By Sharon Dowdy
University of Georgia
Georgia 4-H inspires kids to do — to do community service, go to new places and to learn new skills. Georgians across the state are celebrating everything 4-H’ers do during National 4-H Week – Oct. 7-13. What started as a club for farm kids has grown into the nation’s largest youth leadership organization — a place where school-aged children learn to become successful and confident adults.
Georgia is home to one of the largest state programs in the country, with about 170,000 active 4-H members. Georgia 4-H began in 1904 when Newton County school superintendent, G.C. Adams organized a corn club for boys. Today, Georgia 4-H attracts students from all areas of the state, not just those who live on farms. Only 3.1 percent of Georgia 4-H members now live on a farm.
Active 4-H members become successful adults, like Grammy-award winning singer and songwriter Jennifer Nettles of Coffee County, Georgia. She says Georgia 4-H gave her a platform to share her voice and her passion.
Award-winning country singer Trisha Yearwood, a native of Jasper County, Georgia, credits 4-H for teaching her that her talents would take her far, but her heart would make her a star.
TV and radio host and legal commentator Nancy Grace, a native of Bibb County, Georgia, says 4-H taught her that leaders follow their dreams, but working hard makes dreams a reality.
Georgia 4-H is available to children in all of Georgia’s 159 counties. Here in Decatur County, over 900 students in fourth through 12th grade participate in 4-H. Local University of Georgia Cooperative Extension Coordinator/4-H agent Lindsey Bell Hayes leads the 4-H program here.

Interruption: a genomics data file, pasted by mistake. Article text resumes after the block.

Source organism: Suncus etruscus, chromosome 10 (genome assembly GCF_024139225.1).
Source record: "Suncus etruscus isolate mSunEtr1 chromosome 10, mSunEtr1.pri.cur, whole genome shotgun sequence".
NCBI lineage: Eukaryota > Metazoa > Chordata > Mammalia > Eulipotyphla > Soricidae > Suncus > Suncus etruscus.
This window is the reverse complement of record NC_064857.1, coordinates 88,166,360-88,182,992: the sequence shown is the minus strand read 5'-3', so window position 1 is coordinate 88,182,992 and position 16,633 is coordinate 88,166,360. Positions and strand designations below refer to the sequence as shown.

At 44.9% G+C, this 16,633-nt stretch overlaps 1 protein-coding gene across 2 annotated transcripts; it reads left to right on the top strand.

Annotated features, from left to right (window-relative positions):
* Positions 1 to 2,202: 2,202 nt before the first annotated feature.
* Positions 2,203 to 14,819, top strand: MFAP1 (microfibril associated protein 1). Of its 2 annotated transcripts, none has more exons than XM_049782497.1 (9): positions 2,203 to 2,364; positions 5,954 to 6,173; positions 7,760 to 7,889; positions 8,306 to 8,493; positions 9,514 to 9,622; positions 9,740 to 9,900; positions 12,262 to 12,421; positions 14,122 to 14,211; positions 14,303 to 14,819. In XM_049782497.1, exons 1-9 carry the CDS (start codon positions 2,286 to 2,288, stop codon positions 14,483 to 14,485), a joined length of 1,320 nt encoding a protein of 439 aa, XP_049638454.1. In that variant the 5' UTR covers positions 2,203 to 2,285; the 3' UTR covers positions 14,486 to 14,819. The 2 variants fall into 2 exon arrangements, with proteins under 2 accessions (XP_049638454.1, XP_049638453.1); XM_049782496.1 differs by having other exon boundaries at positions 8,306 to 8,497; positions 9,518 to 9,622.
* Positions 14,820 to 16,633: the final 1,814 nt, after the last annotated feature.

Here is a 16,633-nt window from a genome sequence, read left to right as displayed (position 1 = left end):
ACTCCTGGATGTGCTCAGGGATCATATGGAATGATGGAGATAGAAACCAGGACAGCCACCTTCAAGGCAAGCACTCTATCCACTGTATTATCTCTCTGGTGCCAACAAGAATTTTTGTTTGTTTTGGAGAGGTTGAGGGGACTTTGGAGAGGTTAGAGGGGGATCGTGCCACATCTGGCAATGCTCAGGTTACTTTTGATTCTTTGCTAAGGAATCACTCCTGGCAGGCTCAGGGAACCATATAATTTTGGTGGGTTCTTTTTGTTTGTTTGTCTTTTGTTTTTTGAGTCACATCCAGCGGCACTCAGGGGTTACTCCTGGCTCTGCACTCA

The four ‘H’s stand for head, heart, hands and health and are represented by the four-leaf clover. Participating youths develop life skills through hands-on projects involving volunteer work, health, science, engineering, technology, leadership, agriculture and communication.
Georgia 4-H programs, under the umbrella of UGA Extension, are based on research from the UGA College of Agricultural and Environmental Sciences and other UGA colleges. Georgia 4-H agents supplement teachers’ efforts by creating materials based on after-school lessons and in-school curricula designed to meet Georgia Performance Standards.
“The idea of bringing UGA research and resources to Georgia students through the use of county agents throughout the state was a cutting-edge idea in 1904 and remains so even today,” said Arch Smith, state 4-H leader. “The most important work of 4-H is to help young people become better citizens and enable them to grow into responsible, active adults.”
Georgia 4-H youth perform community service, conduct research, compile portfolios of their accomplishments and learn public speaking skills through oral presentations at 4-H Project Achievement. During the 2016-17 school year, 43,067 Georgia 4-H members participated in Project Achievement on the local level.
Georgia 4-H members also learn responsibility through livestock projects, programs and judging. Georgia 4-H partners with Georgia FFA and the UGA Department of Animal and Dairy Science to provide these programs. Every year, close to 2,500 students complete a year-long process to prepare more than 4,500 animals for exhibition at the Georgia Junior National Livestock Show and other competitions.
To learn more about Georgia 4-H, go to georgia4h.org. To find out more about Georgia 4-H in your county, contact your local UGA Extension office at 1800-ASK-UGA1 or visit extension.uga.edu.
(Sharon Dowdy is a news editor with the University of Georgia College of Agricultural and Environmental Sciences.)